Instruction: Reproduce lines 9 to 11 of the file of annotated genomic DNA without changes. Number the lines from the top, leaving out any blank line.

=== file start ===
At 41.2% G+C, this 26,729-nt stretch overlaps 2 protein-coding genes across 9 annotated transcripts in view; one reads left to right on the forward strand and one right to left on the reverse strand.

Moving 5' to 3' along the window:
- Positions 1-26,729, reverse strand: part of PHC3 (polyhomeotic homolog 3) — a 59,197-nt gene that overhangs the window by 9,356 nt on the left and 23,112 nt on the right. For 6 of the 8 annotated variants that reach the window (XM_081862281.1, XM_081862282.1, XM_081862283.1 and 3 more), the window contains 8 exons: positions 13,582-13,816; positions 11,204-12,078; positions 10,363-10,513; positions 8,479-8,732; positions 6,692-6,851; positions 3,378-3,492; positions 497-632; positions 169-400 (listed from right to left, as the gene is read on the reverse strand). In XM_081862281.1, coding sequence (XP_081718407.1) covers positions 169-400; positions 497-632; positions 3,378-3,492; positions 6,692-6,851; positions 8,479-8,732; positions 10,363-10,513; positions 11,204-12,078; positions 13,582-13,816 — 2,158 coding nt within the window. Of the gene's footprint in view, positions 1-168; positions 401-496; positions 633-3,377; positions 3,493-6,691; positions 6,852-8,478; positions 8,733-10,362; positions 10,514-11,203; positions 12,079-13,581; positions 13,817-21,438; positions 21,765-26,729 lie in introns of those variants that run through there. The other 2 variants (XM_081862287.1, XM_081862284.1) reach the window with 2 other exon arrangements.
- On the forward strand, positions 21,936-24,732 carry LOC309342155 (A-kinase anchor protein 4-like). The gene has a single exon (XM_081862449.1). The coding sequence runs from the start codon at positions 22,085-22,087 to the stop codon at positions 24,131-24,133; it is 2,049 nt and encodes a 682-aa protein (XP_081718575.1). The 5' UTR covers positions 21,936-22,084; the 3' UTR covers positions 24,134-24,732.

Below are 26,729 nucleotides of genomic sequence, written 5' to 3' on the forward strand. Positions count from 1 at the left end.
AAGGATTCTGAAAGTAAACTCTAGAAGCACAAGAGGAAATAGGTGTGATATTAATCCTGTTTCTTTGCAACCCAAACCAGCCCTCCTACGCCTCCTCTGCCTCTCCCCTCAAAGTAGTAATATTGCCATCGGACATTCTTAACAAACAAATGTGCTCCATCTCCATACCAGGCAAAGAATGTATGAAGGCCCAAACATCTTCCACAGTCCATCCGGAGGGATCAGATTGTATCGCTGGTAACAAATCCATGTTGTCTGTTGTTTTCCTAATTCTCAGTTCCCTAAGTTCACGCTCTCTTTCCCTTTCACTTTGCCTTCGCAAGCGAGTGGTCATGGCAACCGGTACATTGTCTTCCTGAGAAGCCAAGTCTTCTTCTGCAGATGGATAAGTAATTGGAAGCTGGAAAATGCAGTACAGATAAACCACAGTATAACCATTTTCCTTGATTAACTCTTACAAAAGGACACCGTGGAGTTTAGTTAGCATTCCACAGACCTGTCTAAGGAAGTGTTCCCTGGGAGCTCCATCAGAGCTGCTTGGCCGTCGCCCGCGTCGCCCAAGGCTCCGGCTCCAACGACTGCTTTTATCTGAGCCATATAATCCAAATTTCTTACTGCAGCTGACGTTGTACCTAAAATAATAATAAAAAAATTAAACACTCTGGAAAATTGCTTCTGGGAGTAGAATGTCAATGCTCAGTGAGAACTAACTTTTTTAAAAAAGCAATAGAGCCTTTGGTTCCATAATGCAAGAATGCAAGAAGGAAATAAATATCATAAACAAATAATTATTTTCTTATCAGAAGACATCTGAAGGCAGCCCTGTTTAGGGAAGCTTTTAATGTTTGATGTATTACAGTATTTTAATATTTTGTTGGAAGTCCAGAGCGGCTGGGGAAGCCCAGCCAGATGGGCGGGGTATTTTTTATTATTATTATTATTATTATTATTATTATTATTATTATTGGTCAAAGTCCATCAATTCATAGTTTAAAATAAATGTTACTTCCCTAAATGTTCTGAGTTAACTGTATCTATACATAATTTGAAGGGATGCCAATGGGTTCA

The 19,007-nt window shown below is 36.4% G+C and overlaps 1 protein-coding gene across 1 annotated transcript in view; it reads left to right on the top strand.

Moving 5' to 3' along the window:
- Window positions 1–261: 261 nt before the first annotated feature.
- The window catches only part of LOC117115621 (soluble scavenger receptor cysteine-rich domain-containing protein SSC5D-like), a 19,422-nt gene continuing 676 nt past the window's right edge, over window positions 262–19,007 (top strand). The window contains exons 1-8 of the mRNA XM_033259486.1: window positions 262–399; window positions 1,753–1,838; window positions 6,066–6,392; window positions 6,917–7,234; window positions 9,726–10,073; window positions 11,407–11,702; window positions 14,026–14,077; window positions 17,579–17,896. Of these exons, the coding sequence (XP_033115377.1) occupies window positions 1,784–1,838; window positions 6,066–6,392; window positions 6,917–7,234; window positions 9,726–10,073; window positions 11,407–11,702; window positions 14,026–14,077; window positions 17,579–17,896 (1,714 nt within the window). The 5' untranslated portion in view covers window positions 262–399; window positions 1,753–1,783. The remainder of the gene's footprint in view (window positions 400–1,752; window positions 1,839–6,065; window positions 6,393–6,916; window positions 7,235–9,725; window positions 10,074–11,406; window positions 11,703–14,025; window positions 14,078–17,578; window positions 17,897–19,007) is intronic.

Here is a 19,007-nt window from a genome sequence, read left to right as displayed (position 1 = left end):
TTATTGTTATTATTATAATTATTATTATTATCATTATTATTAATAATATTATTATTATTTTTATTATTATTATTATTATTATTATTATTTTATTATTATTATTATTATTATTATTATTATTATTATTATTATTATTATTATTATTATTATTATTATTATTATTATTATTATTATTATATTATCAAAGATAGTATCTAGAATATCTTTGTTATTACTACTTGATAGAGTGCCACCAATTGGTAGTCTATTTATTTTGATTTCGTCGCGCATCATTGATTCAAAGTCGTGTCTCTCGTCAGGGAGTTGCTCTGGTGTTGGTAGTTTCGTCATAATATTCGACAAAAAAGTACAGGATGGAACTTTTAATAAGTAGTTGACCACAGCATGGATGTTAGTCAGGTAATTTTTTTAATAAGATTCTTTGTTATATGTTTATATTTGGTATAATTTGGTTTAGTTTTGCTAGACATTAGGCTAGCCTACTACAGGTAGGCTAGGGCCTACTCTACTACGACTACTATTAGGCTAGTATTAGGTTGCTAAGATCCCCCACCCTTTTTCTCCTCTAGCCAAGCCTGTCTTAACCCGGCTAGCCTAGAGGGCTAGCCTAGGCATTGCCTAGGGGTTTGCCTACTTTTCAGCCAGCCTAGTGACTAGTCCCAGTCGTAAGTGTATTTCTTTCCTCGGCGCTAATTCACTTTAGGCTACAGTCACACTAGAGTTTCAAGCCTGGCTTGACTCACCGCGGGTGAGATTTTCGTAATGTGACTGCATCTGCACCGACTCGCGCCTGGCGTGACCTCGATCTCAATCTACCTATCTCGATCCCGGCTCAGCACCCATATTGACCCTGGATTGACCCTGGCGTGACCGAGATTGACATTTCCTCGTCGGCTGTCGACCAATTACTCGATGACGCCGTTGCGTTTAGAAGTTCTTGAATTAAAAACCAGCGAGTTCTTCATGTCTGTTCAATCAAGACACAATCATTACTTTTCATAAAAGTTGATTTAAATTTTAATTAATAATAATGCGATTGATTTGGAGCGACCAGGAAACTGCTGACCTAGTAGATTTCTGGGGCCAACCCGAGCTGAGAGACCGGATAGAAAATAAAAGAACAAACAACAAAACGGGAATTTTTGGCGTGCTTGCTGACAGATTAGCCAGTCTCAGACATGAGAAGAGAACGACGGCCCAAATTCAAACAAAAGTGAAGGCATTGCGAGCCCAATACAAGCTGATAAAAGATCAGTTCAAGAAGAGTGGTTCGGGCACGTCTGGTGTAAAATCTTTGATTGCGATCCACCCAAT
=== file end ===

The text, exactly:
- Window positions 1–261: 261 nt before the first annotated feature.
- The window catches only part of LOC117115621 (soluble scavenger receptor cysteine-rich domain-containing protein SSC5D-like), a 19,422-nt gene continuing 676 nt past the window's right edge, over window positions 262–19,007 (top strand). The window contains exons 1-8 of the mRNA XM_033259486.1: window positions 262–399; window positions 1,753–1,838; window positions 6,066–6,392; window positions 6,917–7,234; window positions 9,726–10,073; window positions 11,407–11,702; window positions 14,026–14,077; window positions 17,579–17,896. Of these exons, the coding sequence (XP_033115377.1) occupies window positions 1,784–1,838; window positions 6,066–6,392; window positions 6,917–7,234; window positions 9,726–10,073; window positions 11,407–11,702; window positions 14,026–14,077; window positions 17,579–17,896 (1,714 nt within the window). The 5' untranslated portion in view covers window positions 262–399; window positions 1,753–1,783. The remainder of the gene's footprint in view (window positions 400–1,752; window positions 1,839–6,065; window positions 6,393–6,916; window positions 7,235–9,725; window positions 10,074–11,406; window positions 11,703–14,025; window positions 14,078–17,578; window positions 17,897–19,007) is intronic.

Here is a 19,007-nt window from a genome sequence, read left to right as displayed (position 1 = left end):